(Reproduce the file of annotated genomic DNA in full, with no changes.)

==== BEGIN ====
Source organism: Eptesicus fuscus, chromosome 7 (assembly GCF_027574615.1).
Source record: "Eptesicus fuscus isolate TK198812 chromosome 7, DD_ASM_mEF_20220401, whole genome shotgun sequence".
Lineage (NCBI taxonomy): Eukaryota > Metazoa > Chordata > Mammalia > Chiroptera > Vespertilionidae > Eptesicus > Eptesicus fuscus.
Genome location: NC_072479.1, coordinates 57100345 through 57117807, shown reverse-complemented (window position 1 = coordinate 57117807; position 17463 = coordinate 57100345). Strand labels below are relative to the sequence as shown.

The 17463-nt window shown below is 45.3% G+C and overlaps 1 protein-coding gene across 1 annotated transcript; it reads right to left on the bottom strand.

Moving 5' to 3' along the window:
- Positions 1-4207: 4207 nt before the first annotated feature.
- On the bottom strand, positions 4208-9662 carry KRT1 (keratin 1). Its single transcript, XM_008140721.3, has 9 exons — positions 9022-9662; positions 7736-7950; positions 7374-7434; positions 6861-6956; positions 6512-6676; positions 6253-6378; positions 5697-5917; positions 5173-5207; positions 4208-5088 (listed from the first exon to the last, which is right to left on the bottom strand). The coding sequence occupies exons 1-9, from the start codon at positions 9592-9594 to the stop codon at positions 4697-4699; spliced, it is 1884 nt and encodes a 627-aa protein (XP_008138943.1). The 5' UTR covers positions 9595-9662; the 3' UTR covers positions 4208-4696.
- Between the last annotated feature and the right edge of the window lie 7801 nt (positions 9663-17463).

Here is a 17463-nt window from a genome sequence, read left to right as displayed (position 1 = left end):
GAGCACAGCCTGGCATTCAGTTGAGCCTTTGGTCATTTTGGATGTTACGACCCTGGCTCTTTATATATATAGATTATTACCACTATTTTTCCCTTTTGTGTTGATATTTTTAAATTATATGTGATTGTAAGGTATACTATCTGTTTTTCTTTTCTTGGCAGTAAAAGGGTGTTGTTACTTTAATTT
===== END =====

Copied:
Source organism: Eptesicus fuscus, chromosome 7 (assembly GCF_027574615.1).
Source record: "Eptesicus fuscus isolate TK198812 chromosome 7, DD_ASM_mEF_20220401, whole genome shotgun sequence".
Lineage (NCBI taxonomy): Eukaryota > Metazoa > Chordata > Mammalia > Chiroptera > Vespertilionidae > Eptesicus > Eptesicus fuscus.
Genome location: NC_072479.1, coordinates 57100345 through 57117807, shown reverse-complemented (window position 1 = coordinate 57117807; position 17463 = coordinate 57100345). Strand labels below are relative to the sequence as shown.

The 17463-nt window shown below is 45.3% G+C and overlaps 1 protein-coding gene across 1 annotated transcript; it reads right to left on the bottom strand.

Moving 5' to 3' along the window:
- Positions 1-4207: 4207 nt before the first annotated feature.
- On the bottom strand, positions 4208-9662 carry KRT1 (keratin 1). Its single transcript, XM_008140721.3, has 9 exons — positions 9022-9662; positions 7736-7950; positions 7374-7434; positions 6861-6956; positions 6512-6676; positions 6253-6378; positions 5697-5917; positions 5173-5207; positions 4208-5088 (listed from the first exon to the last, which is right to left on the bottom strand). The coding sequence occupies exons 1-9, from the start codon at positions 9592-9594 to the stop codon at positions 4697-4699; spliced, it is 1884 nt and encodes a 627-aa protein (XP_008138943.1). The 5' UTR covers positions 9595-9662; the 3' UTR covers positions 4208-4696.
- Between the last annotated feature and the right edge of the window lie 7801 nt (positions 9663-17463).

Here is a 17463-nt window from a genome sequence, read left to right as displayed (position 1 = left end):
GAGCACAGCCTGGCATTCAGTTGAGCCTTTGGTCATTTTGGATGTTACGACCCTGGCTCTTTATATATATAGATTATTACCACTATTTTTCCCTTTTGTGTTGATATTTTTAAATTATATGTGATTGTAAGGTATACTATCTGTTTTTCTTTTCTTGGCAGTAAAAGGGTGTTGTTACTTTAATTT